There aren’t many downsides to using Google DNS. One possible one is that all of your domain name requests are going through Google, and some people (me included) don’t much like that idea–Google owns enough of the internet already. You also may end up at some point using an ISP that blocks alternate DNS servers, and if that happens, you’re probably going to be somewhat confused. Google DNS is also a bit slower than using Wesleyan’s.

    7: Reset it if you want. Google DNS works fine here, but there might be an instance where it’s not for some reason or another. The Wesleyan DNS servers are 129.133.6.10 and 129.133.6.11. However, there should be an option for auto-detecting DNS servers, and that’s really want you want if you’re not going to continue to use something like Google DNS/OpenDNS/UltraDNS.

  13. anonymous

    I feel like this is important but it’s mostly going over my head. For all you computer people- is this something that might happen again in the next few weeks? How do I know if a given internet problem can be fixed by doing this? Is there any downside to using these settings? Will I mess something up if I do this wrong and/or forget to change the settings back? I’m embarrassingly inept with computers so I’d appreciate any help

    -Computer idiot with Windows

  14. anonymous

    I feel like this is important but it’s mostly going over my head. For all you computer people- is this something that might happen again in the next few weeks? How do I know if a given internet problem can be fixed by doing this? Is there any downside to using these settings? Will I mess something up if I do this wrong and/or forget to change the settings back? I’m embarrassingly inept with computers so I’d appreciate any help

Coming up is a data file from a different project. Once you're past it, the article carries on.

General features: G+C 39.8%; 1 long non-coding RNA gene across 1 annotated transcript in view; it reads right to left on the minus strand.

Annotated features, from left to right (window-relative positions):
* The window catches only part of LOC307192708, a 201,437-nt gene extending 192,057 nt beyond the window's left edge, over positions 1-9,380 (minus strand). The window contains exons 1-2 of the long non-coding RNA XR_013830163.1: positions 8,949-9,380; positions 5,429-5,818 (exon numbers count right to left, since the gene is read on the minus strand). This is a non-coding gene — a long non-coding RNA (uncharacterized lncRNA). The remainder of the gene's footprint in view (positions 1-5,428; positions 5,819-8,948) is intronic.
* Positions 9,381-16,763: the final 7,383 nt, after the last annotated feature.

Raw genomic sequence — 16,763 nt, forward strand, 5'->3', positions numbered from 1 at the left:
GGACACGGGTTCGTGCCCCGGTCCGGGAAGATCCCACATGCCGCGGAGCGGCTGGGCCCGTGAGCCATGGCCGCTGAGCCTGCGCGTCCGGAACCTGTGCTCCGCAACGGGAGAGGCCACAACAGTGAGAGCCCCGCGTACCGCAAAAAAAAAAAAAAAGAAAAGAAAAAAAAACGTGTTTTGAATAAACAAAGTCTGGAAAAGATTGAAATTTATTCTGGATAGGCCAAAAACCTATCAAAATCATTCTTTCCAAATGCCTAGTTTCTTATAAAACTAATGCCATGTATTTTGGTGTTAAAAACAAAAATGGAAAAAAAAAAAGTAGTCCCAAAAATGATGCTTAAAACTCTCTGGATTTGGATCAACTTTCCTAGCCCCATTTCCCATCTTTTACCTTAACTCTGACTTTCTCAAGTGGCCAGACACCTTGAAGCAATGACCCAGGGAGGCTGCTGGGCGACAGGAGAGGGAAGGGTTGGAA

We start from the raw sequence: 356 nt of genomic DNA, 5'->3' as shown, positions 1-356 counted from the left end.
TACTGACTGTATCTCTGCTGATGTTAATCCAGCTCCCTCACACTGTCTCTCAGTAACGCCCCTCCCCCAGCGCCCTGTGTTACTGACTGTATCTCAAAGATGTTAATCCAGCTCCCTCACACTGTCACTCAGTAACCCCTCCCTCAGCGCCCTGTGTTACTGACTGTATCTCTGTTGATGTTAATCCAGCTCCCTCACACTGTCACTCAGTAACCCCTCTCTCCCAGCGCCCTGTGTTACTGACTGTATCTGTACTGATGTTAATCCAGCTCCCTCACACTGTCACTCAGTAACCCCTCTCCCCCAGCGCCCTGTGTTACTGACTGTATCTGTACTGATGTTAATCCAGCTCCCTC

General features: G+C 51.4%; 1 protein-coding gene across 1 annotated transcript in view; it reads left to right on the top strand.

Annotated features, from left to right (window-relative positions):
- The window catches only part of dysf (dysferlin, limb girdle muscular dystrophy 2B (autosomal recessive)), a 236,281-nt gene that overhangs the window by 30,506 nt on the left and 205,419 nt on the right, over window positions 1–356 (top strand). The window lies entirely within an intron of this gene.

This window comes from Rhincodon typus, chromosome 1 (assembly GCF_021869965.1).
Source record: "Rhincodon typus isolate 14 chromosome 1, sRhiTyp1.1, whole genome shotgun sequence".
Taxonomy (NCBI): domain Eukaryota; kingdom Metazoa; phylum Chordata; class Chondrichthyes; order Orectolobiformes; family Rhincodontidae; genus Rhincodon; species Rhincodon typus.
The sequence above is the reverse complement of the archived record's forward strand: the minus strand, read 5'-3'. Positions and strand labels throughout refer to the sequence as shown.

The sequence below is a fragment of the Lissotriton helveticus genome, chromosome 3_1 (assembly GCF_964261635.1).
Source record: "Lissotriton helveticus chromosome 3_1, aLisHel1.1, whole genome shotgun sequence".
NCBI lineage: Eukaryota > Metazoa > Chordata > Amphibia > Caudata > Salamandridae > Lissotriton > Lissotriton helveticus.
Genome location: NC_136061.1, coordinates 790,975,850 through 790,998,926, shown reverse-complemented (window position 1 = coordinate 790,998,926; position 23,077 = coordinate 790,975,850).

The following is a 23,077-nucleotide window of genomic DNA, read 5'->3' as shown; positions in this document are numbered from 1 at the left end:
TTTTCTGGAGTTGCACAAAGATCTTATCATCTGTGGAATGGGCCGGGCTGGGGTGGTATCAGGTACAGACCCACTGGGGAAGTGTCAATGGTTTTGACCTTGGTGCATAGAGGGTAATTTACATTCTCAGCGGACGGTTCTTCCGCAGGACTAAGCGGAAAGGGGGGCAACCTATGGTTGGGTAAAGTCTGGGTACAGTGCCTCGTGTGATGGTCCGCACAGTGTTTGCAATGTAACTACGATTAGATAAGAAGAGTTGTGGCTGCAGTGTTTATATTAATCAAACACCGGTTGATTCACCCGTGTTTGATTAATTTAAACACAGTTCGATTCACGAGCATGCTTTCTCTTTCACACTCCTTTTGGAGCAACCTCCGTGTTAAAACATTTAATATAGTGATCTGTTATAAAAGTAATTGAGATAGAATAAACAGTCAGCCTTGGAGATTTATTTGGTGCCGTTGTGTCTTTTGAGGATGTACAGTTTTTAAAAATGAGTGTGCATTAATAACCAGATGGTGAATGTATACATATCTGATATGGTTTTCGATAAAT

-Computer idiot with Windows

  15. anonymous

    I feel like this is important but it’s mostly going over my head. For all you computer people- is this something that might happen again in the next few weeks? How do I know if a given internet problem can be fixed by doing this? Is there any downside to using these settings? Will I mess something up if I do this wrong and/or forget to change the settings back? I’m embarrassingly inept with computers so I’d appreciate any help

    -Computer idiot with Windows

  16. anon

    It’s not working. I’m on os x 10.4 so the preferences panel is a little different, but I think I’m doing everything the way I should. Still no Internet, except for Wesleying.

  17. anon

    It’s not working. I’m on os x 10.4 so the preferences panel is a little different, but I think I’m doing everything the way I should. Still no Internet, except for Wesleying.

  18. anon

    It’s not working. I’m on os x 10.4 so the preferences panel is a little different, but I think I’m doing everything the way I should. Still no Internet, except for Wesleying.